The United States has handed over command of air strikes enforcing a UN no-fly zone and protecting civilians in Libya to NATO as anti-regime rebels struggle to regain their momentum against the better-equipped forces of Muammar Gaddafi.
American-led air strike missions over Libya come to an end on Sunday as the situation on the ground appears to be deadlocked between rag-tag rebel forces and the better-equipped government army.
US jets flew 24 missions over the North African country on Saturday before withdrawing those planes from the cycle of ongoing NATO strikes.
The responsibility for leading ongoing combat missions now shifts to NATO command, and particularly to France and Britain.
But this does not mean the United States is abandoning its allies to the fight. US planes can still be requested by NATO, although approval for such missions will have to come from Washington.
The United States will continue to fly refuelling and electronic jamming missions. Nine of its original 12 warships and submarines are still stationed in the Mediterranean.
WAR IN LIBYA
- African leaders meet in Paris ahead of G5 Sahel summit
- Kidnapped and sold in Libya: Our Observer's story
- Video: Trapped in Libya, migrants face torture and slavery
- Should we let Kim Jong-Un have his bomb?
- Africa - EU summit overshadowed by slave trade reports from Libya
- Cameroon migrants tell of Libya's slave market hell
- France calls UN Security Council meeting over Libya slave auctions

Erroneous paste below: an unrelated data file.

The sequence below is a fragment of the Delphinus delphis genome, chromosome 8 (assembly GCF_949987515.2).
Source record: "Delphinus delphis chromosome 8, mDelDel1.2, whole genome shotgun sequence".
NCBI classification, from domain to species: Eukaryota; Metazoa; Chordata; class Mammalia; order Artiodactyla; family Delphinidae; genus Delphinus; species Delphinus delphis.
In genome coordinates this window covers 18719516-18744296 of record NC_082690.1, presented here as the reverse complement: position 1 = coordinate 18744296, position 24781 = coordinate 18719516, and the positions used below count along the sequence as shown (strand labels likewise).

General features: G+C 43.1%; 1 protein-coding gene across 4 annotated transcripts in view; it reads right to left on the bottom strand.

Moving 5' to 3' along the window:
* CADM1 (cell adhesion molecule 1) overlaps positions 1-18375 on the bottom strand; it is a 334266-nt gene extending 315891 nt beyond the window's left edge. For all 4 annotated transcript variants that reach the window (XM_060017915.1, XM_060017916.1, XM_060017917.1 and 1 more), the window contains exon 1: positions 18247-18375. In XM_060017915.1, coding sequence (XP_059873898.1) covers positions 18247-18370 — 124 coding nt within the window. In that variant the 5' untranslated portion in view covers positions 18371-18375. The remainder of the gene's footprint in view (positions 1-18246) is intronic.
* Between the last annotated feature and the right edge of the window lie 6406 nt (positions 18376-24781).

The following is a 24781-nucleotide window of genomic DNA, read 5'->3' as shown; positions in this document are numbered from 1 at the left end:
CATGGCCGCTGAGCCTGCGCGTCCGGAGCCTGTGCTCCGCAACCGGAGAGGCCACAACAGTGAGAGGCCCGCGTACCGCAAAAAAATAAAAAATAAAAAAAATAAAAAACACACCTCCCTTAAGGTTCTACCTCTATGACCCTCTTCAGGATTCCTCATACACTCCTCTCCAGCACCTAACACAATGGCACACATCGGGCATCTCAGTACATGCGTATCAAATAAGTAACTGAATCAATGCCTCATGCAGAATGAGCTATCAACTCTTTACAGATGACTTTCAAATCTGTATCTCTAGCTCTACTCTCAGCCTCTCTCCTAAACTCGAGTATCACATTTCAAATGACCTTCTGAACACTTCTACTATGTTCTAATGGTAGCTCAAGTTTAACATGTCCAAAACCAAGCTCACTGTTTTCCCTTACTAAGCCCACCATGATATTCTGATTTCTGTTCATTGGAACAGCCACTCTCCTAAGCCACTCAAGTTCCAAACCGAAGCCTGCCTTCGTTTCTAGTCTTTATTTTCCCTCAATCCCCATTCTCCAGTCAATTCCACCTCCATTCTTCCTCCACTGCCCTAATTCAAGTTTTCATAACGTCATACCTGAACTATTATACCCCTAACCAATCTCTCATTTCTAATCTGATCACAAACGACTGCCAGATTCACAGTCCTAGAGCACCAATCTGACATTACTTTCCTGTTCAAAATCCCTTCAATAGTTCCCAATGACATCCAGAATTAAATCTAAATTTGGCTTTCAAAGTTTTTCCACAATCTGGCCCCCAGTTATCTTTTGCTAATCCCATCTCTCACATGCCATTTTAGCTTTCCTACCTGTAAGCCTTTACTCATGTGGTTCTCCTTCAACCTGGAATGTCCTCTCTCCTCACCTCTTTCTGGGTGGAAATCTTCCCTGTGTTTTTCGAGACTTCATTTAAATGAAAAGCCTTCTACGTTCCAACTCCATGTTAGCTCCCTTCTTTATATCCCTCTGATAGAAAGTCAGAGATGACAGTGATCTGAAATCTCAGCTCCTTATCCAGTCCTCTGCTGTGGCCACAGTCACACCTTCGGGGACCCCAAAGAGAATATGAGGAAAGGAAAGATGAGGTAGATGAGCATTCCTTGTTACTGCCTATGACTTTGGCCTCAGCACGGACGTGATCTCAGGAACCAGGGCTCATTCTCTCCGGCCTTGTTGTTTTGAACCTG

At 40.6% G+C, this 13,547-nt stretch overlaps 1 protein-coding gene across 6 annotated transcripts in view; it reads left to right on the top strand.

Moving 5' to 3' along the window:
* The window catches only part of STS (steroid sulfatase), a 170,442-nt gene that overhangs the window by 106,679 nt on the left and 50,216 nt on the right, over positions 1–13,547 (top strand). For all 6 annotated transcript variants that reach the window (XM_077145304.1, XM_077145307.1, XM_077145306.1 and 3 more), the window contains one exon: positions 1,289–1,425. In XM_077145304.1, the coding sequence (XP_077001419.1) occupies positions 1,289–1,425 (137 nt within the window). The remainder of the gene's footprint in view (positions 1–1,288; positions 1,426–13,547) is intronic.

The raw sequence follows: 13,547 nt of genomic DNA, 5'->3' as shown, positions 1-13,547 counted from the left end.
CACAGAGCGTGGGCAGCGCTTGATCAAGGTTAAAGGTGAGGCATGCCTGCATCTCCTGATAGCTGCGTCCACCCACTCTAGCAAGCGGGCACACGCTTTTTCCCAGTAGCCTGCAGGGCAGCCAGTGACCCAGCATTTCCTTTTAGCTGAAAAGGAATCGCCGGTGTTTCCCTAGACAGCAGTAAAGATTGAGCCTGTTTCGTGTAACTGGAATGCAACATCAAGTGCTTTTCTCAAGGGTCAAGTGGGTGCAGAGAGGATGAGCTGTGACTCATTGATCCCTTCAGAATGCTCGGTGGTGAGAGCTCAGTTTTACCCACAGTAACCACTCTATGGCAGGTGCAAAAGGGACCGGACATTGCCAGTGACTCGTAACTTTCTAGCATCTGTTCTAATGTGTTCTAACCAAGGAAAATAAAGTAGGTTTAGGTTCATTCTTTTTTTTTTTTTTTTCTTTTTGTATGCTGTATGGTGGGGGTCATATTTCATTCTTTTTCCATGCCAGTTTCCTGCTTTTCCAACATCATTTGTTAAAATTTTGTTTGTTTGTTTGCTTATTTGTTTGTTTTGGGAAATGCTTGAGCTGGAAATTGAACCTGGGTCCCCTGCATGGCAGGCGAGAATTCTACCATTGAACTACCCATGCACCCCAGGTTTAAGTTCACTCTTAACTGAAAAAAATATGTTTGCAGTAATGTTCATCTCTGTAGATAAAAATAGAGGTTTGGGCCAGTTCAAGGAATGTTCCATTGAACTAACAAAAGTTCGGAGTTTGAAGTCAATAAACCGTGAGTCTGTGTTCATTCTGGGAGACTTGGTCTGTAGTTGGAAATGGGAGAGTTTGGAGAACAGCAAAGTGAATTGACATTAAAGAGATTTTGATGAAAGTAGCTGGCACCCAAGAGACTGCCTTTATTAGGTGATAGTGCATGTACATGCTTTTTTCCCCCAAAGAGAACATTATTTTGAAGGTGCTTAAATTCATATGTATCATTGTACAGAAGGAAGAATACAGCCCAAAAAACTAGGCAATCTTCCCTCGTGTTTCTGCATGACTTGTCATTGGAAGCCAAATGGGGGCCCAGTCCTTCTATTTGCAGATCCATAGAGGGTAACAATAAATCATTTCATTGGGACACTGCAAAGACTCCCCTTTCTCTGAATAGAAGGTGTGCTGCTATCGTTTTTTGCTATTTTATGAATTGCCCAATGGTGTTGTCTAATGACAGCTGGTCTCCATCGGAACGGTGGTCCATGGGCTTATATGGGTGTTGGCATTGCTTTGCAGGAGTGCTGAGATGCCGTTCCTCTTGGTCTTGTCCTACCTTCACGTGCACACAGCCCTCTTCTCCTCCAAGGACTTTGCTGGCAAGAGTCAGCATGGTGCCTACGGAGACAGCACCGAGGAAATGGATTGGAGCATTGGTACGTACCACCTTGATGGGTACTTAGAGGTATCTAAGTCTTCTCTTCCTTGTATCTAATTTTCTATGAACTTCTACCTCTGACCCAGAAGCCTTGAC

- Allies meets for Libya summit
- Misrata: the rebels' only western bastion
Rebels weak and disorganised
On the ground, the rebels – despite their enthusiasm – are mostly untrained and uncoordinated.
Trained former members of the Libyan army are now more visible in the rebel front lines and a military council has been established in Benghazi – but overall, Gaddafi’s forces are better equipped and are more disciplined.
Without heavy weapons, the rebels have been unable to consolidate any of their gains, while the loyalist army has used artillery to devastating effect against rebel-held towns.
It remains unclear if Western governments are prepared to move beyond bombing Gaddafi’s military assets on the ground to providing arms and assistance to the opposition.
In a joint opinion piece in Friday’s Wall Street Journal, Republican US Senator John McCain and Senator Joseph Lieberman, an independent, said that the US should be offering a “more robust” aid package to the rebels.
“We are concerned that regional support will waver if Western forces are perceived as presiding over a military deadlock. We cannot allow Gaddafi to consolidate his grip over part of the country and settle in for the long haul.”
Defection of ex-foreign minister
Cracks in the Gaddafi camp
After some very high-profile defections, including Libyan Foreign Minister Moussa Koussa, other Libyan officials said at the end of last week that they are trying to find a “mutual solution” to end several weeks of air strikes.
Former Libyan premier Abdul Ati al-Obeidi told Britain’s Channel 4 News on Friday that his country was “trying to speak to the British, the French and the Americans to stop the killing of people". "We want to find a mutual solution,” he said.
Meanwhile, the Libyan government last week rejected a proposal from the rebel Transitional National Council in Benghazi calling on the regime to withdraw from cities and to allow demonstrations. The Libyan regime denied that the proposal offered a truce and called the rebel demands "impossible.
"The rebels never offered peace. They don't offer peace, they are making impossible demands," government spokesman Moussa Ibrahim said. "We will not leave our cities. We are the government, not them.”
Date created : 2011-04-03